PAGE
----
Emmanuel Macron vows to represent all French people
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The French President won with 58.5 percent of the votes against the far-right leader on Sunday, scoring a second five-year term. But French MP Adrien Quatennens claimed Mr Macron plotted to ensure Ms Le Pen was the candidate he would face at the final vote.
Speaking to Info France 2, the La France Insoumise politician said: “President Macron cannot say that he fought the far right during these five years.”
The French MP added that Mr Macron has raised the far-right “to get the second round he wanted”.
He said: “Macron’s words were very similar to the ones he pronounced five years ago. He also said that some people had voted for him to block Le Pen.
“However, he didn’t do anything in these five years but fracturing even more French society, thus helping the growth of the far right. Macron cannot say he has fought the far right during these five years.
“He has in fact helped it to get the second round he wanted. And that’s why he has been re-elected. Marine Le Pen has helped his re-election.
“The far right is a very comfortable opposition for Macron. Because she brings a disruptive project, many people have voted for him to block her.
“That’s not opposition. We are the opposition. The political scenario before and after April 10 is not the same.
“There are three groups: the ultra-liberal with Macron, the far-right with Le Pen and our popular bloc with Melenchon that wants to get bigger.
“The problem is that we have institutions that favour the confrontation between two groups.”
While Mr Macron’s margin of victory was comfortable, it was well below the 66.1 percent he scored against the same opponent in their first runoff in 2017, and even further from the 82 percent secured by conservative Jacques Chirac in 2002 when the far-right first made it to the runoff round.
With all eyes turned towards a parliamentary election in June, he must now negotiate another tricky period of campaigning to try to ensure a legislature that will give him the majority he will need to implement his policies.
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Hard-left presidential candidate Jean-Luc Melenchon – who came a close third behind Ms Le Pen in the first round – immediately labelled the June 12 and June 19 parliamentary elections a “third round” of the presidential election.
It is a ballot in which opposition parties of all stripes will be hoping to win.
Mr Melenchon hopes to carry that momentum into the parliamentary elections and force Mr Macron into an awkward and stalemate-prone “cohabitation” with him in charge of a left-wing majority.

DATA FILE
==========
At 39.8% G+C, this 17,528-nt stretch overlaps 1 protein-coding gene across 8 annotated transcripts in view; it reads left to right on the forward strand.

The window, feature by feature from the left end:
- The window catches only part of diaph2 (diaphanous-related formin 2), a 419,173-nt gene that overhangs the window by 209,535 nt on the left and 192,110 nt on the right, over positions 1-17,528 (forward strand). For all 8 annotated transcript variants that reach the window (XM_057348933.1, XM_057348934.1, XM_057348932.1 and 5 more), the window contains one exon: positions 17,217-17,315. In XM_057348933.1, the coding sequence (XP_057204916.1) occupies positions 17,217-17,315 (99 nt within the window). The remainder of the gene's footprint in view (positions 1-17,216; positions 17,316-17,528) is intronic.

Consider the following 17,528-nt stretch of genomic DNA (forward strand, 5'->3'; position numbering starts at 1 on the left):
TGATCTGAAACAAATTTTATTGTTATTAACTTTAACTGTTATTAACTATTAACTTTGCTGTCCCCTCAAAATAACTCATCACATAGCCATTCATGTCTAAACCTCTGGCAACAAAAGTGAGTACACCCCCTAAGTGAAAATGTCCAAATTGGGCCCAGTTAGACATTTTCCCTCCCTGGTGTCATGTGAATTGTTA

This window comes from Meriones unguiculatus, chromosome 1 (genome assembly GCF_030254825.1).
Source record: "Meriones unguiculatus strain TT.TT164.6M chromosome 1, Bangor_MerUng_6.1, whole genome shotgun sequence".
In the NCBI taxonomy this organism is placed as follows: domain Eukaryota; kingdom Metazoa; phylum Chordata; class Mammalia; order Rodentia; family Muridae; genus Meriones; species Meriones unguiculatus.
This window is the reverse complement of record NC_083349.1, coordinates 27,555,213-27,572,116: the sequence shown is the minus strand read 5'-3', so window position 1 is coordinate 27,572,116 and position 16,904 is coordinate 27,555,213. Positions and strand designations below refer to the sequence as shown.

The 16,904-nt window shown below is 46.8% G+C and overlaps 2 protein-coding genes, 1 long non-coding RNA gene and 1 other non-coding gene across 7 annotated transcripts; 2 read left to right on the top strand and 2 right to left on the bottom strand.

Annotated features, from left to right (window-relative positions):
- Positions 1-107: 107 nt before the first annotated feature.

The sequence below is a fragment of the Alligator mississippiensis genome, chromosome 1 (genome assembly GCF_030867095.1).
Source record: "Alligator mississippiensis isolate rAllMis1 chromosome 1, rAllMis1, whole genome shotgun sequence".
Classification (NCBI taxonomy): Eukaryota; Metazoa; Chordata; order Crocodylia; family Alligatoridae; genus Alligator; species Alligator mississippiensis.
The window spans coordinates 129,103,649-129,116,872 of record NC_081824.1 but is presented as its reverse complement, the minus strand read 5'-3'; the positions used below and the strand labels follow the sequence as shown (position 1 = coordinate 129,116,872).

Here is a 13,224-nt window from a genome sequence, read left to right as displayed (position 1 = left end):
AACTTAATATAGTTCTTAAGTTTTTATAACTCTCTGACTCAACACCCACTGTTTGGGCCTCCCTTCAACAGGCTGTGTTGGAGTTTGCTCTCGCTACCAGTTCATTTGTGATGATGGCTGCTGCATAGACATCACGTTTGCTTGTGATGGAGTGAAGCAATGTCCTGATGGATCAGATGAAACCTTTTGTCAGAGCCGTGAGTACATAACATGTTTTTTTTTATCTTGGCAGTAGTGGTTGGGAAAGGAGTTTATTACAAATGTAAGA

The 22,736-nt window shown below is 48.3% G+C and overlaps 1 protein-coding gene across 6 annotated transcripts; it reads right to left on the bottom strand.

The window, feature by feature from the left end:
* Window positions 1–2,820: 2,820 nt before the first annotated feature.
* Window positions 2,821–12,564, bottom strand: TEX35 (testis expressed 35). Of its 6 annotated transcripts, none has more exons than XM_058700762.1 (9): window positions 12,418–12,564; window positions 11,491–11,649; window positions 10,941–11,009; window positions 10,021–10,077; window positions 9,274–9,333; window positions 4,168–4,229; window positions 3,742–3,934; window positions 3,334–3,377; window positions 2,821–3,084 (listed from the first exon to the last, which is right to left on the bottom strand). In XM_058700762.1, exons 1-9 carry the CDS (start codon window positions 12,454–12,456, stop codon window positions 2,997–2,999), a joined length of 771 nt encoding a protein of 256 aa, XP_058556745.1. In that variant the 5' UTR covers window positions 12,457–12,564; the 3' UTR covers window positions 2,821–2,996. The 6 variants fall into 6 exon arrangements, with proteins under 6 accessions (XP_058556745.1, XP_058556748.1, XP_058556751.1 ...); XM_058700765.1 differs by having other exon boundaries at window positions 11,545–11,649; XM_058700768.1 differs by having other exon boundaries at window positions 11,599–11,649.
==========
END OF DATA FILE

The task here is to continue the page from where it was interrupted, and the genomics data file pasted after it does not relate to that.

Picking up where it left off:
Even if President Macron allies do get a majority or a workable coalition pact, he will also have to deal with resistance in the streets to his reform plans, notably a pension reform that would gradually raise the minimum age to 65 from 62.
Pensions are always a hot issue in France and Macron’s lower score against Le Pen compared to 2017 means he won’t have the same authority to implement reforms he had five years ago, despite becoming the only French president to be re-elected in two decades.
“His election is a choice by default. He risks being a lame duck faced with major social discontent if he wants to implement sensitive reforms such as for pensions,” Christopher Dembik, an economist for Saxo Bank, told Reuters.
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In a possible sign of the trouble ahead, he was repeatedly admonished by angry voters about the pension reform on the campaign trail, forcing him to concede a possible cap at 64.
Philippe Martinez, the head of the Communist-backed CGT union, one of the biggest in France, has already warned Macron that there would be “no honeymoon” for him and he could expect demonstrations if he did not back down entirely.
Another volatile issue to deal with in the immediate aftermath of the election will be skyrocketing energy prices.
President Macron’s government has capped electricity prices and offered discounts on prices at the pump until after the election. He said during the campaign he would shield voters for as long as necessary, but offered no timeline.
What is clear is that the costly measures will have to be lifted at some point.
Meanwhile, MPs say constituents are already complaining about the soaring price of all sorts of staples, such as Ukraine-made sunflower oil or rice and bread.
In 2018, rising pump prices triggered France’s worst social unrest since the 1968 students revolt with the “Yellow Vest” rebellion that caused months of disruption in Paris and roundabouts across France.
President Macron will therefore have to tread carefully if he does not want the tinderbox to explode again.
Additional reporting by Maria Ortega
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